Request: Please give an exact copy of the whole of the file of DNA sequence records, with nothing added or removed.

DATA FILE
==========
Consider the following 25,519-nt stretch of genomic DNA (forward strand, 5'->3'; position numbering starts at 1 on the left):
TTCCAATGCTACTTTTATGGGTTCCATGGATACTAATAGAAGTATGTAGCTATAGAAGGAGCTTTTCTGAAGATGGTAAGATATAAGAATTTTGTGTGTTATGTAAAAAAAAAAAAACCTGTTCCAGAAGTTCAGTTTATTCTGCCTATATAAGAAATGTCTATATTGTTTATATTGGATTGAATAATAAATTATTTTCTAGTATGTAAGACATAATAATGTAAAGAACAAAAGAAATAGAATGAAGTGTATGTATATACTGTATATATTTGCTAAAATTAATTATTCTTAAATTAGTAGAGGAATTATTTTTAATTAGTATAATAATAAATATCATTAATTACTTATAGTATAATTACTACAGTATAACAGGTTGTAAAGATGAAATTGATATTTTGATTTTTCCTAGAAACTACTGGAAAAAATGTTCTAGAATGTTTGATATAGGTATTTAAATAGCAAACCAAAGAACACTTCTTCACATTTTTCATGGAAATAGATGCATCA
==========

Consider the following 25,519-nt stretch of genomic DNA (forward strand, 5'->3'; position numbering starts at 1 on the left):
TTCCAATGCTACTTTTATGGGTTCCATGGATACTAATAGAAGTATGTAGCTATAGAAGGAGCTTTTCTGAAGATGGTAAGATATAAGAATTTTGTGTGTTATGTAAAAAAAAAAAAACCTGTTCCAGAAGTTCAGTTTATTCTGCCTATATAAGAAATGTCTATATTGTTTATATTGGATTGAATAATAAATTATTTTCTAGTATGTAAGACATAATAATGTAAAGAACAAAAGAAATAGAATGAAGTGTATGTATATACTGTATATATTTGCTAAAATTAATTATTCTTAAATTAGTAGAGGAATTATTTTTAATTAGTATAATAATAAATATCATTAATTACTTATAGTATAATTACTACAGTATAACAGGTTGTAAAGATGAAATTGATATTTTGATTTTTCCTAGAAACTACTGGAAAAAATGTTCTAGAATGTTTGATATAGGTATTTAAATAGCAAACCAAAGAACACTTCTTCACATTTTTCATGGAAATAGATGCATCA